Sarah Palin, gone rogue
Just read the press release announcing the November release of Sarah Palin’s memoir, titled “Going Rogue: An American Life.”
I don’t care that she has written a memoir, won’t read her memoir, and am stunned that Harper has commissioned a first printing of 1.5 million copies.
However, what is really bothering me is the use of the word “rogue” in the title. Rogue is not a flattering word. Seeing it in the title drove me to the dictionary.
I opened my worn, thin-paper copy (“THIN PAPER” is actually printed above the title) of “Webster’s New Collegiate Dictionary,” copyright 1959, by G. & C. Merriam Co., and looked up “rogue.” The definitions follow.
1. A vagrant; an idle sturdy beggar; a tramp.
2. A knave; cheat.
3. Scamp; rascal.
4. A rogue elephant.
5. Biol. A chance variation:--usually applied to inferior or nontypical plants.
Following this we find “rogue elephant” defined.
Rogue elephant: A vicious elephant which separates from the herd and roams alone.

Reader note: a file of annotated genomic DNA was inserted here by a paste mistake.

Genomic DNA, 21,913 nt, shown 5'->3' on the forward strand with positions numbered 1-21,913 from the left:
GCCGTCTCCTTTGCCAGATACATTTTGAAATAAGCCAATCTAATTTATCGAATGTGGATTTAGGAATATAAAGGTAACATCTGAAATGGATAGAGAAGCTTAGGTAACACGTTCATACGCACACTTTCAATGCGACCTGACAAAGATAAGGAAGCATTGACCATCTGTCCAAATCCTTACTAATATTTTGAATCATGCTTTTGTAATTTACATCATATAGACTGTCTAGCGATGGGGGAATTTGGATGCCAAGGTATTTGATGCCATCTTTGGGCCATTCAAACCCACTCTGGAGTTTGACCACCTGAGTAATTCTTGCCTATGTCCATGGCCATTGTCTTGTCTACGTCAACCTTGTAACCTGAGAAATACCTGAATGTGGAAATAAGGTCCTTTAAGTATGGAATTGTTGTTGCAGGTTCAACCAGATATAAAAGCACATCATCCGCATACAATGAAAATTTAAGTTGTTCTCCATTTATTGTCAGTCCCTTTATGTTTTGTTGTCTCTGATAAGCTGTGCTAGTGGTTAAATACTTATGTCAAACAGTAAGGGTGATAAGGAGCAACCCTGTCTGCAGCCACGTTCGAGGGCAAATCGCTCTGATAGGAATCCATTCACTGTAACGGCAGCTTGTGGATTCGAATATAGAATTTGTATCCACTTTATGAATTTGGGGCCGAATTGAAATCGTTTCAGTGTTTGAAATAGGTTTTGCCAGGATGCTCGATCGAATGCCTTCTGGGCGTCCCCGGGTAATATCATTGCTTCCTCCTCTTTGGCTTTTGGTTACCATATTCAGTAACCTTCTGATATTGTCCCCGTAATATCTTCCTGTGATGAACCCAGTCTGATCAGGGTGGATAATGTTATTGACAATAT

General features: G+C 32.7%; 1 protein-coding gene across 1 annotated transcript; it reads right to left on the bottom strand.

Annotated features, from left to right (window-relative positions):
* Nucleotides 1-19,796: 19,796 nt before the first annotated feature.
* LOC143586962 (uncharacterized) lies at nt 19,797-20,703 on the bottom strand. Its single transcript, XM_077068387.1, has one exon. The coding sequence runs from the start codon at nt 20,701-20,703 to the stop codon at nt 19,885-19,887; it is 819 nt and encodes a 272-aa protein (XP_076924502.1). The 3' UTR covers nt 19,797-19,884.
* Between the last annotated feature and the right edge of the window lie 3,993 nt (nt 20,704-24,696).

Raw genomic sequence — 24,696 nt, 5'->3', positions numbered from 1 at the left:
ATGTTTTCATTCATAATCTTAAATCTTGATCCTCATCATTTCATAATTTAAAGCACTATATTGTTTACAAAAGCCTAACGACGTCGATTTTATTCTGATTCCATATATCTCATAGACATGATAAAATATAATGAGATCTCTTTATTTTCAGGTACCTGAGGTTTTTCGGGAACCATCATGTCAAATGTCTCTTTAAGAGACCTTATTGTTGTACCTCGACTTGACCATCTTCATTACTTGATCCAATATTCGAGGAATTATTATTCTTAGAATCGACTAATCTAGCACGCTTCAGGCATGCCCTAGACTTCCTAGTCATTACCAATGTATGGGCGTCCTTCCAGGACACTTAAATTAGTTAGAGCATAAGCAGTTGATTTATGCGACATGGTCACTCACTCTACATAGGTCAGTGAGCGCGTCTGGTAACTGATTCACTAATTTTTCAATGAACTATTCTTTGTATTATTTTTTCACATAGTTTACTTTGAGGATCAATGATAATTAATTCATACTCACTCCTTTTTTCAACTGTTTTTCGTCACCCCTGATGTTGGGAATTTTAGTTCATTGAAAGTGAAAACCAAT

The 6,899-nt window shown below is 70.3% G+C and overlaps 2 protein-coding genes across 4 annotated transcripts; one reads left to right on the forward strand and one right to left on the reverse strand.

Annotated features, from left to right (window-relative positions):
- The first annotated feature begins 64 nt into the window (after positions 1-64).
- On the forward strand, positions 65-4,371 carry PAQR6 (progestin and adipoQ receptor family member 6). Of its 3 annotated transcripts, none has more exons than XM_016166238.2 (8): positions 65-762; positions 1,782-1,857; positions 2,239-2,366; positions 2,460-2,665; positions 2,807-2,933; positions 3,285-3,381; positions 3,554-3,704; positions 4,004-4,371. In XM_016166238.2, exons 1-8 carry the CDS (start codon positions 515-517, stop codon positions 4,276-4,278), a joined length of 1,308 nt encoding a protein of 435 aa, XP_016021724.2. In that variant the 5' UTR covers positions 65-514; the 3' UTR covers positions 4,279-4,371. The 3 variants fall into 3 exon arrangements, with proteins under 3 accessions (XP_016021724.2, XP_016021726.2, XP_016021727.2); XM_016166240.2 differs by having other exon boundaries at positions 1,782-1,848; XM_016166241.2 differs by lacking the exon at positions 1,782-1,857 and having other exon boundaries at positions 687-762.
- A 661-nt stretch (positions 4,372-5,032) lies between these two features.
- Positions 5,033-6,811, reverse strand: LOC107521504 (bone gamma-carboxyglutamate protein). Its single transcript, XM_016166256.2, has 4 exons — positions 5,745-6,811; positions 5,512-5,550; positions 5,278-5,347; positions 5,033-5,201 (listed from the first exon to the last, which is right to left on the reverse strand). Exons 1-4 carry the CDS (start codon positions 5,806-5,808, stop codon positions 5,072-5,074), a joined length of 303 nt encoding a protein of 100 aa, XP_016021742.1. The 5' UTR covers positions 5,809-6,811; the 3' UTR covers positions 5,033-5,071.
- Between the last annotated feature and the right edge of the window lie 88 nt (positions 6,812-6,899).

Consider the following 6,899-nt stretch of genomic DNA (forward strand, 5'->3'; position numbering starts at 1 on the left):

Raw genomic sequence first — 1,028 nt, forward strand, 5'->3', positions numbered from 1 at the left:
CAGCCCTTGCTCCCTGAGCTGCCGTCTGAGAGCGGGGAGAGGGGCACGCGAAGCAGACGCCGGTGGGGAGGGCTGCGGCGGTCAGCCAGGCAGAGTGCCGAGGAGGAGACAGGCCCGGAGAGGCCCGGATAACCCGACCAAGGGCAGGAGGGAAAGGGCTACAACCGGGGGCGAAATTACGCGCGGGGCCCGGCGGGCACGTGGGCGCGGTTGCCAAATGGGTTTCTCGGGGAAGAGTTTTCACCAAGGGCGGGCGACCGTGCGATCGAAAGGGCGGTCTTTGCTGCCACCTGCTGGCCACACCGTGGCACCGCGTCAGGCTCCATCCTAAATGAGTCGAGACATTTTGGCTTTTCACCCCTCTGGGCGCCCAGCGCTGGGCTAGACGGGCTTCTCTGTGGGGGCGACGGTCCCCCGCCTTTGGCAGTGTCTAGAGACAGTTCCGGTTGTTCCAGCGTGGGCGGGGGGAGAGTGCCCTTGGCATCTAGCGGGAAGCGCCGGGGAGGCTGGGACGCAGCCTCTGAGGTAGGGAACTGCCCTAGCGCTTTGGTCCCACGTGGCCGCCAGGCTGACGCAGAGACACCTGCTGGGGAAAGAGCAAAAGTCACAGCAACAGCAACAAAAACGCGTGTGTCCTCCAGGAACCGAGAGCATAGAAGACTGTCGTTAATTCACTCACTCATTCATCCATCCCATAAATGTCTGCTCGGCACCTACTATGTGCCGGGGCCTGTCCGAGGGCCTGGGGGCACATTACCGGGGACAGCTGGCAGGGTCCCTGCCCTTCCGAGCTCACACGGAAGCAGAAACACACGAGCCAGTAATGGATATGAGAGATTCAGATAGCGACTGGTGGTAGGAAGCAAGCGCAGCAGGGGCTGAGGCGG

Then we find “rogue’s gallery,” defined as “A collection of portraits of persons arrested as criminals, for the use of the police.” And “rogue’s march,” “Derisive music for a person driven away under popular indignation or official sentence, as when a soldier is drummed out of a regiment.
After reading the definitions I’m making the elitist assumption that neither Ms. Palin nor her collaborator, Lynn Vincent, have a feeling for the subtlety of language. Did they check a dictionary? Did they think “rogue” is a synonym for “maverick?”
Ms Palin supposedly spent several days in New York working around the clock with editors at Harper after she and Vincent finished their work. Didn’t any of those editors look up the word “rogue?”